I love winter in Canada. It’s my second favourite season of the year (next to the spring/summer/fall season that is). I love hockey, I love the snow, and nothing beats relaxing in a nice warm home with an ice cold beer on a cold winter day. Winter helps me appreciate warm weather. If I didn’t have winter, my summer wouldn’t be nearly as exciting and my long-john undergarments would go unused.
But one thing that really boils my blood is the amount of salt that gets dumped on sidewalks and roads. To me, salt (Sodium chloride) is unnecessary 80% of the time it is applied, and even when it is useful, people dump so much of it that it becomes more of an obstacle than it is helpful. In addition:
- It’s horrible for the environment – It contaminates our soil and pollutes our rivers and lakes.
- It’s very hard on pets – it’s not uncommon for my dog Mojo to start limping when she gets salt in her paws.
- It ruins your shoes
- It causes automobiles to prematurely rust
In a staff report from the City of Toronto in September 2007, the city reported it typically uses an 80:20 ratio of salt to sand in its sidewalk application. The City of Toronto dumps approximately 7,000 tonnes of salt on its sidewalks during an average winter.
On my typical winter commute (walk) to work, it’s not uncommon for me to encounter several 3-inch-thick piles of salt covering a couple square metres.
On February 8, 2005, RiverSides Stewardship Alliance, a non-profit organization dedicated to reduce pollution and improve river water quality released a report that highlights the impact that road salts are having on the environment. They called on the Government of Ontario to immediately dissolve Regulation 339, a regulatory exemption that protects the Ministry of Transportation from being subject to Ontario’s Environmental Protection Act.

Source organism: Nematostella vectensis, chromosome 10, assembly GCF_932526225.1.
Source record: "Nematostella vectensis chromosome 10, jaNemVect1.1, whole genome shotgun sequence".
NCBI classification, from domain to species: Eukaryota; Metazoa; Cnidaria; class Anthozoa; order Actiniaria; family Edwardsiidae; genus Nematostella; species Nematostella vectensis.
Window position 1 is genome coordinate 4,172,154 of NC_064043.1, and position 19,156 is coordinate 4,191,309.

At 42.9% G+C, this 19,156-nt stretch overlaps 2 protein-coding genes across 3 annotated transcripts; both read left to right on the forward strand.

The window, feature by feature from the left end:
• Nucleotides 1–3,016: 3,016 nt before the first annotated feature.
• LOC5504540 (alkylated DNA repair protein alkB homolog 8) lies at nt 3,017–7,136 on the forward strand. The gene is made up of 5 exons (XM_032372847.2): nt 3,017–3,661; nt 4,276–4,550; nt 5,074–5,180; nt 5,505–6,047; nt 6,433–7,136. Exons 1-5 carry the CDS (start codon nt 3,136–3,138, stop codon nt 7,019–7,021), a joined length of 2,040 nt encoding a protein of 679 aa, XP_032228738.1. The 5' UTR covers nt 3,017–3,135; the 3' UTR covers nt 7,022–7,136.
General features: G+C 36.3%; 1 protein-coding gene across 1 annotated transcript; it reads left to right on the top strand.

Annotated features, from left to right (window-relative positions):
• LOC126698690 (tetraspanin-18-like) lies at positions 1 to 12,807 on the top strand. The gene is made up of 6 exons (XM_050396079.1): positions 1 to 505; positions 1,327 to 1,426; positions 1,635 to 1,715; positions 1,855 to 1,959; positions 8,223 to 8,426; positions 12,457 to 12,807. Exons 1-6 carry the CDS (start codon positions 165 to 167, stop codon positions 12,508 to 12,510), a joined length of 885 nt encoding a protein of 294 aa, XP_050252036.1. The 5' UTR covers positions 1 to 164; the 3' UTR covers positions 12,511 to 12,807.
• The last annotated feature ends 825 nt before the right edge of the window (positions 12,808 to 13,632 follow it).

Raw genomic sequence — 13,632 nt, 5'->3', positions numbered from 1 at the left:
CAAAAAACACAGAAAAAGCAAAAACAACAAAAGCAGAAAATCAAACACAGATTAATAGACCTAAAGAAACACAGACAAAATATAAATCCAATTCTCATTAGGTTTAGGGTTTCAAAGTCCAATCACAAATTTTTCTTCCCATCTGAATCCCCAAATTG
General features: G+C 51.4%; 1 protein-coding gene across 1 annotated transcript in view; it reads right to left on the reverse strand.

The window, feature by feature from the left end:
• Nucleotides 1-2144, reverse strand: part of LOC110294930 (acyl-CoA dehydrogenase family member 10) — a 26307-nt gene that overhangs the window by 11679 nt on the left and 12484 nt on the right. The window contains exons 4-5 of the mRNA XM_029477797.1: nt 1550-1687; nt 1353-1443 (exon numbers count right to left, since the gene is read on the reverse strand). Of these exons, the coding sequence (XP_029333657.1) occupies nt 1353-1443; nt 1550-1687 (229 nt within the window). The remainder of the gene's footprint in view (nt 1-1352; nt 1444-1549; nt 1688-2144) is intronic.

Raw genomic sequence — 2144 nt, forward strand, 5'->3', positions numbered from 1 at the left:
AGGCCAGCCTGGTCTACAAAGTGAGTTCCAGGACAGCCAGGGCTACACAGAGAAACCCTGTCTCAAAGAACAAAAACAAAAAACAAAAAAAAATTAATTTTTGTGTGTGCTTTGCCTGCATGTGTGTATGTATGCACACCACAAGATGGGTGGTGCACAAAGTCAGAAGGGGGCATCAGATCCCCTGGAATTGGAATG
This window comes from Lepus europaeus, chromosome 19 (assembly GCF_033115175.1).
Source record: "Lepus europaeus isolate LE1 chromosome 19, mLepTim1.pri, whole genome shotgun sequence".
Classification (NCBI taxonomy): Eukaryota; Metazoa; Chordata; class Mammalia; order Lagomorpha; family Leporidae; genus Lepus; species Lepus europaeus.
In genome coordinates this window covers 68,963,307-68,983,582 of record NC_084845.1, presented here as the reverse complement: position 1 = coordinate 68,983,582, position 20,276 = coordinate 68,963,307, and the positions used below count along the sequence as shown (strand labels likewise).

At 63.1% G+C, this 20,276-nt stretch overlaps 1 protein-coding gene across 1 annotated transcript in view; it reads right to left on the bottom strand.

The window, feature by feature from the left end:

Reports and studies on de-icing salt generally refer to cost as being the largest single impediment to shifting to a more environmentally-friendly option, but RiverSides points out that:
“Such accounting ignores the more than six billion dollar annual damage cost to built infrastructure in North America resulting from ongoing use of this corrosive substance and the negative impacts on the ecosystem”
There are a variety of more environmentally-friendly alternatives to using toxic, corrosive sodium chloride but this GreenLiving article suggests that of course the greenest option is to shovel quickly and use an icebreaker when necessary. The full RiverSides report provides this useful table to help the Government make better choices in the future:
In my experience, shoveling snow is sufficient enough to keep sidewalks safe 80% of the time. For the remaining 20% of the time, if it’s absolutely necessary to use salt, I only ask that you use a lot less of it. As for the Government, writing your local representative is the best way to apply pressure to use less harmful materials for de-icing roadways.